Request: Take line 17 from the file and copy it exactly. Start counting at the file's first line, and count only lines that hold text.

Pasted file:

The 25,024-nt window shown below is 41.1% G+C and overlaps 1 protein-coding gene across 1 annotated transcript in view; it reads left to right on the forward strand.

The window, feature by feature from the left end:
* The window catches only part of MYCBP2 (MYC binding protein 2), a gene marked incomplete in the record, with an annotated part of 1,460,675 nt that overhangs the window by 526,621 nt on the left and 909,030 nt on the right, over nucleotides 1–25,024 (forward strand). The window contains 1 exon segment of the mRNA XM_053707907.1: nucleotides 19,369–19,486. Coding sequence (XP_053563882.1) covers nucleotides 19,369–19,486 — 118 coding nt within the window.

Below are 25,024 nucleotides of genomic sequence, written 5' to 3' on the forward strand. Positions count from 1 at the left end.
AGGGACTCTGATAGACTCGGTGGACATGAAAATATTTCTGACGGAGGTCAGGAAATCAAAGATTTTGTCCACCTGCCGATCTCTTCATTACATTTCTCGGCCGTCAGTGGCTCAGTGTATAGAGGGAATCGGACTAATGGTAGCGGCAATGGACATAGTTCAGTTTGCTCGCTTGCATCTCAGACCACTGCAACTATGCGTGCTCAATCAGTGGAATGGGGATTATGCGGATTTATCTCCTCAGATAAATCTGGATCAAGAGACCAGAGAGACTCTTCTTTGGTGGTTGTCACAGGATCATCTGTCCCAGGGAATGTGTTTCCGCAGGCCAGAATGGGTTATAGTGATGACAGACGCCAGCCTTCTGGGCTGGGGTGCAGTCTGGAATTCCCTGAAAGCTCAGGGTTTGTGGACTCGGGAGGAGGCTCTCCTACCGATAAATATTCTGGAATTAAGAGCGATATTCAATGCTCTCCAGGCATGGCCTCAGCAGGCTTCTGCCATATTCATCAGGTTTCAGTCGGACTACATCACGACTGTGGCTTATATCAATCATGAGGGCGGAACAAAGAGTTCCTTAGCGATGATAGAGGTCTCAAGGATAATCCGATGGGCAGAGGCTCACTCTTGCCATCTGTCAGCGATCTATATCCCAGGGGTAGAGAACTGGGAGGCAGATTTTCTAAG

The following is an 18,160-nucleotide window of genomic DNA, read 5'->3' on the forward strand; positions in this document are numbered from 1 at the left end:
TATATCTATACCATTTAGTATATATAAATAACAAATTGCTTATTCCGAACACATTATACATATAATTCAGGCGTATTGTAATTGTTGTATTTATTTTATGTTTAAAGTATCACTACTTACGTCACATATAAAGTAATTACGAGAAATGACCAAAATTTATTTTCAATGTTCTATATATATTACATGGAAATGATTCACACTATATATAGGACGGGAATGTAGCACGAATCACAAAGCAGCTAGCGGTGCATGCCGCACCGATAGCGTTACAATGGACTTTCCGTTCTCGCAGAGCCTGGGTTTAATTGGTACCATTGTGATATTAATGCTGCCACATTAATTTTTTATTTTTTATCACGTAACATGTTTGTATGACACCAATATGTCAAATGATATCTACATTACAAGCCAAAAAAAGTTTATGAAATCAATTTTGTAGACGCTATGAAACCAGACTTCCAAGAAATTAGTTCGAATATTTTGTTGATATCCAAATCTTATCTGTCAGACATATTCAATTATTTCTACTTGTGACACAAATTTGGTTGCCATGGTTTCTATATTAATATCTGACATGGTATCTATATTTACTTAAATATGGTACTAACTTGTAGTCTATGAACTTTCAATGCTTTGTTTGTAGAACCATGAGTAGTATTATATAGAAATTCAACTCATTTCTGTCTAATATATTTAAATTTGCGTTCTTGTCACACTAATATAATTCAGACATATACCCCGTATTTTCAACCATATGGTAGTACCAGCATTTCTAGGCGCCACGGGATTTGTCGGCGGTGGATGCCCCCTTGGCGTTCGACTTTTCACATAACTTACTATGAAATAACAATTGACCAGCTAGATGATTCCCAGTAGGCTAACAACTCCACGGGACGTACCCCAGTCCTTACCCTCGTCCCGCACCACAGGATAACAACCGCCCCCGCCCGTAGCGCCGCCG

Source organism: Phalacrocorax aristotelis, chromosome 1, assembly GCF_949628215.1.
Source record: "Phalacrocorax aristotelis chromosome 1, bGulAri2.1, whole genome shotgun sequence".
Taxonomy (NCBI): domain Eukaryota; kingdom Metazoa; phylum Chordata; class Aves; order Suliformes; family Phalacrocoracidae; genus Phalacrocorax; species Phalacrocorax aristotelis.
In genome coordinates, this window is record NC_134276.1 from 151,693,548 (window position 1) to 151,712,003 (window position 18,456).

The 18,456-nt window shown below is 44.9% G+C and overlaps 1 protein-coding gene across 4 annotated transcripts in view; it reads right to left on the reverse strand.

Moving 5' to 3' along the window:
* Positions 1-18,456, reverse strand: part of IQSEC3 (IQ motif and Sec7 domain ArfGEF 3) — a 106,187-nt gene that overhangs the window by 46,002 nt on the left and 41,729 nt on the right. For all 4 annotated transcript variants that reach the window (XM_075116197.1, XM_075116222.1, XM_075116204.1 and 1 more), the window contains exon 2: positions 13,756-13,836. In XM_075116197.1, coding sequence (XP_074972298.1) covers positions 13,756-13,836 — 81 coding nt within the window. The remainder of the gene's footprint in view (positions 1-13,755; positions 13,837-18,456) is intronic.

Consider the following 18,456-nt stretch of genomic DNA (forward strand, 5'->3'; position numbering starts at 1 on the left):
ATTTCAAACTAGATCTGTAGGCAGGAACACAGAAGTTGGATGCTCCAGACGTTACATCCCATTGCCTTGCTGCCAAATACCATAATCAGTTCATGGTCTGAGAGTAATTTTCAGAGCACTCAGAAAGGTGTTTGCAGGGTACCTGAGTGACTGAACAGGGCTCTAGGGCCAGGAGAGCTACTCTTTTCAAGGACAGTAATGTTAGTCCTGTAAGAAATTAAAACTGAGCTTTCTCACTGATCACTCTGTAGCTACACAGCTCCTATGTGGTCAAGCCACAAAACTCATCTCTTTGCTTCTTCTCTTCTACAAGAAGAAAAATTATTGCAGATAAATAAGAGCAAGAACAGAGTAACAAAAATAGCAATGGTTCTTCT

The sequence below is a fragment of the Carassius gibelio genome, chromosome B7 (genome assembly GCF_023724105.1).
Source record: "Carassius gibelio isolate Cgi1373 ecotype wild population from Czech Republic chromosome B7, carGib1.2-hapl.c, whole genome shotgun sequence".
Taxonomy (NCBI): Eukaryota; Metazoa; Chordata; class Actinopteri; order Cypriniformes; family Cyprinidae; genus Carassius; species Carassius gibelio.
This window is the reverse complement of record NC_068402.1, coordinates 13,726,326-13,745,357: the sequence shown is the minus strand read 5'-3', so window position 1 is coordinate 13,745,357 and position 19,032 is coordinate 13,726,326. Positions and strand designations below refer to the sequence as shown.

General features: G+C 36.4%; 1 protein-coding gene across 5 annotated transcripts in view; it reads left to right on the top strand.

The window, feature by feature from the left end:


The sequence below is a fragment of the Carassius gibelio genome, chromosome B7 (genome assembly GCF_023724105.1).